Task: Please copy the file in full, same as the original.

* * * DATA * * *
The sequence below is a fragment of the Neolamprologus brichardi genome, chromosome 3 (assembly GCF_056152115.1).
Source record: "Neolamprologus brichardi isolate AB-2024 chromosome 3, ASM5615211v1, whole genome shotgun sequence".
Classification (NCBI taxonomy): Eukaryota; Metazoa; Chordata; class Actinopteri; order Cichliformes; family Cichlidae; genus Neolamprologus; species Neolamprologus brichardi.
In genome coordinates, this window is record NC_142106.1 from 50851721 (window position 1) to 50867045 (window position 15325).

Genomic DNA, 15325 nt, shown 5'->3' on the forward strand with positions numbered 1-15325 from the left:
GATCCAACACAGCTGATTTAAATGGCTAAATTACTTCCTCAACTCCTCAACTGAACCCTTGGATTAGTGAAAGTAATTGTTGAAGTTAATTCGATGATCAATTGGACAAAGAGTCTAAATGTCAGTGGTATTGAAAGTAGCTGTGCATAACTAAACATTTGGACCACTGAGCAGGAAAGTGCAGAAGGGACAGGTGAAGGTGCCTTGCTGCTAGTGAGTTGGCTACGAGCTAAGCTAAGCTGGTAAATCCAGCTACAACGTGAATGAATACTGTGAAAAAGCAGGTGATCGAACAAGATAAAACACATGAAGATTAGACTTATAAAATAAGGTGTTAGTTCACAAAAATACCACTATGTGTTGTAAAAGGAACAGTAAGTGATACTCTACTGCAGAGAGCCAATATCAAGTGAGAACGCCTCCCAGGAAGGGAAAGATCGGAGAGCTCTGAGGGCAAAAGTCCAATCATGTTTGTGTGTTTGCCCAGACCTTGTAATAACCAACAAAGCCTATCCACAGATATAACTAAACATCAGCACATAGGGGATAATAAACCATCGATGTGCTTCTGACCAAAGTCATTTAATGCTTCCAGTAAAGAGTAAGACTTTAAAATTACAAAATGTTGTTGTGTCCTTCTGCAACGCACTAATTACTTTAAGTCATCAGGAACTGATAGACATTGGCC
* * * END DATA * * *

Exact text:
The sequence below is a fragment of the Neolamprologus brichardi genome, chromosome 3 (assembly GCF_056152115.1).
Source record: "Neolamprologus brichardi isolate AB-2024 chromosome 3, ASM5615211v1, whole genome shotgun sequence".
Classification (NCBI taxonomy): Eukaryota; Metazoa; Chordata; class Actinopteri; order Cichliformes; family Cichlidae; genus Neolamprologus; species Neolamprologus brichardi.
In genome coordinates, this window is record NC_142106.1 from 50851721 (window position 1) to 50867045 (window position 15325).

Genomic DNA, 15325 nt, shown 5'->3' on the forward strand with positions numbered 1-15325 from the left:
GATCCAACACAGCTGATTTAAATGGCTAAATTACTTCCTCAACTCCTCAACTGAACCCTTGGATTAGTGAAAGTAATTGTTGAAGTTAATTCGATGATCAATTGGACAAAGAGTCTAAATGTCAGTGGTATTGAAAGTAGCTGTGCATAACTAAACATTTGGACCACTGAGCAGGAAAGTGCAGAAGGGACAGGTGAAGGTGCCTTGCTGCTAGTGAGTTGGCTACGAGCTAAGCTAAGCTGGTAAATCCAGCTACAACGTGAATGAATACTGTGAAAAAGCAGGTGATCGAACAAGATAAAACACATGAAGATTAGACTTATAAAATAAGGTGTTAGTTCACAAAAATACCACTATGTGTTGTAAAAGGAACAGTAAGTGATACTCTACTGCAGAGAGCCAATATCAAGTGAGAACGCCTCCCAGGAAGGGAAAGATCGGAGAGCTCTGAGGGCAAAAGTCCAATCATGTTTGTGTGTTTGCCCAGACCTTGTAATAACCAACAAAGCCTATCCACAGATATAACTAAACATCAGCACATAGGGGATAATAAACCATCGATGTGCTTCTGACCAAAGTCATTTAATGCTTCCAGTAAAGAGTAAGACTTTAAAATTACAAAATGTTGTTGTGTCCTTCTGCAACGCACTAATTACTTTAAGTCATCAGGAACTGATAGACATTGGCC